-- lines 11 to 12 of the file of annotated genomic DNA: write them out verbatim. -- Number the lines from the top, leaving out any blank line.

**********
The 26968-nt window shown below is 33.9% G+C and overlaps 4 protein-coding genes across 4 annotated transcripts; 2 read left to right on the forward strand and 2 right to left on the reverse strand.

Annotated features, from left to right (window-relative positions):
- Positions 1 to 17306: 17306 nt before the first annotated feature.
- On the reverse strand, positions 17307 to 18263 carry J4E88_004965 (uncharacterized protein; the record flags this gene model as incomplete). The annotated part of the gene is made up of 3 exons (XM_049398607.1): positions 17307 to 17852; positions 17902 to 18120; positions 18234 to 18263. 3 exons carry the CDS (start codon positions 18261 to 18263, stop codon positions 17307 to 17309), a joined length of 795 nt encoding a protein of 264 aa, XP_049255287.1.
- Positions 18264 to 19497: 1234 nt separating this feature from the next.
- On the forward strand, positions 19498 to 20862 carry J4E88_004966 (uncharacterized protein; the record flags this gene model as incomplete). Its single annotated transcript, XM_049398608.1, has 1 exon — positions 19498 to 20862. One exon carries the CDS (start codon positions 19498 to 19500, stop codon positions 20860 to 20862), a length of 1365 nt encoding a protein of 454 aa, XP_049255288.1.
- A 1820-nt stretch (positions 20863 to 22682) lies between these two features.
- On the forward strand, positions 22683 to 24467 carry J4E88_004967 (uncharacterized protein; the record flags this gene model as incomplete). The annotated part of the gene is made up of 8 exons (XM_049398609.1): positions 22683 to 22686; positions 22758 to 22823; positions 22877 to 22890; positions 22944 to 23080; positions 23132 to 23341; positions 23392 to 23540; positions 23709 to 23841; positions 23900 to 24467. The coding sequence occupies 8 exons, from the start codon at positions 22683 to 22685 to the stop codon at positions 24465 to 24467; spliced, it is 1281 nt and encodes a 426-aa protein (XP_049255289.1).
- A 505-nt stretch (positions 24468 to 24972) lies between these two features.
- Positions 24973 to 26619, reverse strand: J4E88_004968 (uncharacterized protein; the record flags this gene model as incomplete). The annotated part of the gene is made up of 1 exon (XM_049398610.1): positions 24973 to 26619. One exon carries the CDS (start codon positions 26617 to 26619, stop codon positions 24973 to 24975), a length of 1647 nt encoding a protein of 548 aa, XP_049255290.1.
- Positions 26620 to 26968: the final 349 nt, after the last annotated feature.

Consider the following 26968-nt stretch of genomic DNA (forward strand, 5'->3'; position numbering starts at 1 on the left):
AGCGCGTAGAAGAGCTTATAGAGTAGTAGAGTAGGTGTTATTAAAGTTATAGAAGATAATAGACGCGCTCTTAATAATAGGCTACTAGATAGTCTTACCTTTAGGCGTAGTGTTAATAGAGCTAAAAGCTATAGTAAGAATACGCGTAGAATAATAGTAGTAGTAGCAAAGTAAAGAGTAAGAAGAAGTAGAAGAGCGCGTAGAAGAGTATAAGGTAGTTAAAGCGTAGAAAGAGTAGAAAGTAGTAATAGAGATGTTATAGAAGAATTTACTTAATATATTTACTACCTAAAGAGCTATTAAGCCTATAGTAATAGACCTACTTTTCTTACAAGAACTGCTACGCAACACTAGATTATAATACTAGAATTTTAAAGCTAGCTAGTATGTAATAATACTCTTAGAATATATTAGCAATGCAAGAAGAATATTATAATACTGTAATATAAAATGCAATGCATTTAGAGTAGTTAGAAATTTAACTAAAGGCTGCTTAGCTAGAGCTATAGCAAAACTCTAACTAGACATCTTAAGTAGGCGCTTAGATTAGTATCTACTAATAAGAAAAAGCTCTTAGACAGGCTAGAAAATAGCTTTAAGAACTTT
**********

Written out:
- Positions 26620 to 26968: the final 349 nt, after the last annotated feature.

Consider the following 26968-nt stretch of genomic DNA (forward strand, 5'->3'; position numbering starts at 1 on the left):